[GEEKY] JavaScript – Universal Language of the Future

JavaScript is the language of the future. Why do I say this?

I love Ruby, I respect Java, and I am jealous of Python. And of course I have a warm spot in my heart for C++. Think about it. JavaScript is unique among all those languages:

  • Any computer you can get your hands on nowadays has a working, and probably very fast JavaScript compiler/interpreter. Laptops, Desktops, Servers, Mac, Pc, Linux, Phone, Tablet. ALL OF THEM.  You can’t say that of any of the other languages.
  • Because of the browser wars, and probably spurred on by Google and Chrome, there has been enormous investment in JavaScript performance so that it is now respected as a viable high performance language for server side apps.
  • As a language, it’s not shabby. Most people don’t think about JavaScript as a full fledged programming language, but it does have some great characteristics.

If you don’t believe me, here’s another person who comes to the same conclusion by a slightly different route:

“Web servers, rich web client libraries, HTML5, databases, even JavaScript-based languages: I see JavaScript everywhere. If you have avoided JavaScript, this is the year to learn it. There’s no excuse — and if you don’t, you risk being left behind.” (from “Why a JavaScript Hater thinks everyone needs to learn JavaScript in the next year.”)

So, go learn JavaScript. You will need it for your next job.

0 thoughts on “[GEEKY] JavaScript – Universal Language of the Future

  1. I’ve been meaning to write a blog on this for a while — in fact, I just noticed that my notes that I’m working from here are from November of 2008. Two and a half years; Facebook seems to have made it so that I don’t have long-form thoughts anymore…I was originally inspired by this post about a JavaScript interpreter for Emacs (http://steve-yegge.blogspot.com/2008/11/ejacs-javascript-interpreter-for-emacs.html) to write a post about the ethical positions of programming languages, specifically deontology vs. utilitarianism. I never got around to it.When I first saw JavaScript (this would have been shortly after it was born), I was disgusted. Someone who didn’t know a thing about programming language design, had probably never even taken a class on the topic, had slapped together something that you couldn’t even shake a LALR(1) parser at! It was hideous, especially given so many better options that were available at the time. And they had convinced Sun to let them usurp the Java trademark for it, too! (LiveScript)I immediately swore off the language, and said that I would never do anything to encourage its use. I disabled it in my browser, and excoriated anyone I caught using it, subjecting them to a purist rant. Especially if it was used for client-side input validation or annoying pop-ups.A bunch of my rage was at the horrid thing that was the language. But I think a lot also had to do with destroying the transactional nature of the web. You used to be able to programmatically interact with a web application through a series of GETs and POSTs. You didn’t even need a web browser. Now, to interact with a web app you need a lot more weight behind you.Most of this wasn’t being put to good use. But now, with the maturation of the language and the pervasive AsyncXMLRequest, AJAX really has revolutionized the web. As much as I had the Web 2.0 moniker, today’s web is a very different beast than what I was playing with 13 years ago, and as beautiful (and pure) as CSS is, I don’t think it can take credit.So, I guess what I’m saying is this. JavaScript, when I first saw you, I thought you were boring… no, worse than that, ugly. When I saw you out in source bases, I would never even look your way. I would say nasty things about you behind your back. Oh, my friends would sometimes tell me that you really were a nice language, and that I ought to get to know you better, but I resisted. Now, I’ve seen the error of my ways. JavaScript, would you consider hanging out sometime? Just something simple, maybe a cup of coffee or a predictively updated form field, nothing serious. I’d really like to get to know you better.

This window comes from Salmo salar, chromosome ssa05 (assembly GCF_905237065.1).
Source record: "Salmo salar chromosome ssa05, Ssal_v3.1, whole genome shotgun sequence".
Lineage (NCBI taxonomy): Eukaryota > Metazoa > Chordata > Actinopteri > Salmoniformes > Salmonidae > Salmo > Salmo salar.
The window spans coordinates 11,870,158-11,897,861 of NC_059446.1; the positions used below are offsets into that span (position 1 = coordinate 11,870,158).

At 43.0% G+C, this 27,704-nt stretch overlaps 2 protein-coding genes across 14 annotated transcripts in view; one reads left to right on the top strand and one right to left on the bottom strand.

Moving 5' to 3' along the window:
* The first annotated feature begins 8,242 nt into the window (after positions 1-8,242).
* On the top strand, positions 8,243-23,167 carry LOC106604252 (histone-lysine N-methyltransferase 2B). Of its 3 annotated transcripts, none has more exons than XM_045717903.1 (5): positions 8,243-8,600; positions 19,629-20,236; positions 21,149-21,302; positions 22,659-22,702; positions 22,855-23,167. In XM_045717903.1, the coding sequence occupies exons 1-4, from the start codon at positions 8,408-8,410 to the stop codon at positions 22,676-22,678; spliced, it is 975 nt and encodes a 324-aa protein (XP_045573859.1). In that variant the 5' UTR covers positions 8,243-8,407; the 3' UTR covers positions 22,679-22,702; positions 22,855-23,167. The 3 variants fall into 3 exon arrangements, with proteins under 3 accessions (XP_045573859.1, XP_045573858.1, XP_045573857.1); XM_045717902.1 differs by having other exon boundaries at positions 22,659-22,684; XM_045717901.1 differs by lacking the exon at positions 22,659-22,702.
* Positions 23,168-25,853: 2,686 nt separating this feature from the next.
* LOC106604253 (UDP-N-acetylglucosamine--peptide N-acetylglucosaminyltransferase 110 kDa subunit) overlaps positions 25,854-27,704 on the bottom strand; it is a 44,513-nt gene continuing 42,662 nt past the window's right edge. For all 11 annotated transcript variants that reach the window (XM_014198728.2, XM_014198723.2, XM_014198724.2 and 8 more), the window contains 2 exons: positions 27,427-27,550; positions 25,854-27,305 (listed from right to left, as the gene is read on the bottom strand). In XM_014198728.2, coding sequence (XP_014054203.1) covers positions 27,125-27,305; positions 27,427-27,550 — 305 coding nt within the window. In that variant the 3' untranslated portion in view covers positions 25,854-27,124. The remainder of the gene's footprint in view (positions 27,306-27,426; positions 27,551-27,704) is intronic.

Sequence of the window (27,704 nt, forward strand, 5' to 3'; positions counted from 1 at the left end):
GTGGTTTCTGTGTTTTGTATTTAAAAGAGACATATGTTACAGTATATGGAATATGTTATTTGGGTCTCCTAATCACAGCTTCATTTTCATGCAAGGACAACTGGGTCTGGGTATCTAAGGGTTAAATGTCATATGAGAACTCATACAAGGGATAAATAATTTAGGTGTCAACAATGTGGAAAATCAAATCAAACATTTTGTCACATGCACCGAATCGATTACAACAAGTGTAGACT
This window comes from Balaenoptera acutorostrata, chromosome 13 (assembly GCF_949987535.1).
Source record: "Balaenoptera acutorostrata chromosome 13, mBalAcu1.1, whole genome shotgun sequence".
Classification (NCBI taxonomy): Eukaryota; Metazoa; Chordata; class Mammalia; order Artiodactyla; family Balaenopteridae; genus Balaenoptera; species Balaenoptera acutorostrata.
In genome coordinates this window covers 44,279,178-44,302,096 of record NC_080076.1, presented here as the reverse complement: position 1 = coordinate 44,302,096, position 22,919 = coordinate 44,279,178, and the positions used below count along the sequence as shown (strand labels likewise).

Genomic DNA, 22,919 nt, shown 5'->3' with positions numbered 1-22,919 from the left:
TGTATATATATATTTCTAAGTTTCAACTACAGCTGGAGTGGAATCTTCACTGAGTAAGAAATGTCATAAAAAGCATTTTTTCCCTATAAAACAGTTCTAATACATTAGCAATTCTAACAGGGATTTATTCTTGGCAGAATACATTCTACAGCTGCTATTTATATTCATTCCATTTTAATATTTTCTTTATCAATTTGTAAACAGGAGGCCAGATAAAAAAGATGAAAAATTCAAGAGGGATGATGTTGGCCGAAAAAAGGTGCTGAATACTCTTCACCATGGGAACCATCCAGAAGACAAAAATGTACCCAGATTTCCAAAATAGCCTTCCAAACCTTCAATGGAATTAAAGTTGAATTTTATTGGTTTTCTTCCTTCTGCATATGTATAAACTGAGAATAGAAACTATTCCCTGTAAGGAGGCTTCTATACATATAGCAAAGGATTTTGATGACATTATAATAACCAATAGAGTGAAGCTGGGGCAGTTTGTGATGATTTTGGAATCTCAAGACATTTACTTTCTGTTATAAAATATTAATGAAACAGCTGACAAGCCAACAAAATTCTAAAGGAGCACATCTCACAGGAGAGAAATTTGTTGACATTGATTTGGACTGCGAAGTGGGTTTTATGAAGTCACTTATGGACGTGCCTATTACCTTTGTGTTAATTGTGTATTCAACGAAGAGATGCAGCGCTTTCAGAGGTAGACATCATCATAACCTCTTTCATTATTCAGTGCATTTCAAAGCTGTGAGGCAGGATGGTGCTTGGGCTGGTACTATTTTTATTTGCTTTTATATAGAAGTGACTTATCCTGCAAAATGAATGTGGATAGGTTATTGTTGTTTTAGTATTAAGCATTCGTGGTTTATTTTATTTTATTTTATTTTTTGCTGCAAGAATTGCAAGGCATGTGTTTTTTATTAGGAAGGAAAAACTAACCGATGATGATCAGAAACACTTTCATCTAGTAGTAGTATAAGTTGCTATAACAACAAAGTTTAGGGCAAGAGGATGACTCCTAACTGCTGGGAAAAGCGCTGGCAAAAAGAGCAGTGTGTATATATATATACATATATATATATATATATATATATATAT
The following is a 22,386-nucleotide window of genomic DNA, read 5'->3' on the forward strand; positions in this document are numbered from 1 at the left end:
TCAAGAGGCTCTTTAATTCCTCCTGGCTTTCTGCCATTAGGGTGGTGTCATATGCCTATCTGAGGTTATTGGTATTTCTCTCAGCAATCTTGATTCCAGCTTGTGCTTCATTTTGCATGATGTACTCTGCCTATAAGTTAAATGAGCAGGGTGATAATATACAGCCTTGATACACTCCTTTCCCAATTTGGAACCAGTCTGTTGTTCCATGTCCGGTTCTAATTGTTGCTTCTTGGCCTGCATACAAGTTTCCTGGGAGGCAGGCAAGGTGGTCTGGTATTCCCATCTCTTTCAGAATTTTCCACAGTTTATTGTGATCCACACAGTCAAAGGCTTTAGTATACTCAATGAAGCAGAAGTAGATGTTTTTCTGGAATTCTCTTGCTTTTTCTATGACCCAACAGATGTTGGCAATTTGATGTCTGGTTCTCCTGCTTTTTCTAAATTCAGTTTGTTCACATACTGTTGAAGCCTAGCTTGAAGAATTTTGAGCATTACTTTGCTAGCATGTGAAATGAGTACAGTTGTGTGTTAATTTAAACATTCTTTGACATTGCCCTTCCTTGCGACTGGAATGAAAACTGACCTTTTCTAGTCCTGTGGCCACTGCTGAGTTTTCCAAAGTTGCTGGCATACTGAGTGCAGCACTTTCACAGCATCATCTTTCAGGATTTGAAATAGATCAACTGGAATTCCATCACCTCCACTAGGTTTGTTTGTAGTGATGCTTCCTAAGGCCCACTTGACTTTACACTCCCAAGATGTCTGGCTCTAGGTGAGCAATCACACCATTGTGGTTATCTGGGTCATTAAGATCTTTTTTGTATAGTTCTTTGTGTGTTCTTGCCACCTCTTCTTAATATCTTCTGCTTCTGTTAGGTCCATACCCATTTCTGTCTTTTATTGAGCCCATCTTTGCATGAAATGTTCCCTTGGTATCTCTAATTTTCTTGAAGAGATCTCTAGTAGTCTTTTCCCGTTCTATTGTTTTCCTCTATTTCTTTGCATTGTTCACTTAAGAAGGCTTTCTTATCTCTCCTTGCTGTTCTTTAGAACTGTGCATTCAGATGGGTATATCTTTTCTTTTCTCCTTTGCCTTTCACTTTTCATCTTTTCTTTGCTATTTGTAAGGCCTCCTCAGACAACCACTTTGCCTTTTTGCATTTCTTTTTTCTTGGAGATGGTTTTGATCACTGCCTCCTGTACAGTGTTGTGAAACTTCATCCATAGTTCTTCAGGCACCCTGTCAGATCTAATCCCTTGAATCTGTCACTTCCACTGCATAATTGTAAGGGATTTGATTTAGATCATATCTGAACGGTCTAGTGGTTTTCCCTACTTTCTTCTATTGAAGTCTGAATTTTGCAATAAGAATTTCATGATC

2. Couldn't agree more, as a programmer I have traditionally stuck with low level native languages and the like, but after seeing what HTML5, and server-side Javascript, Three.JS, and so many other new technologies based on it are capable of, and the way the software industry is moving. I took it upon myself to learn at least most of the common Javascript techniques this Summer. Some stat I saw a long time ago said about 75% of the code on is *.js


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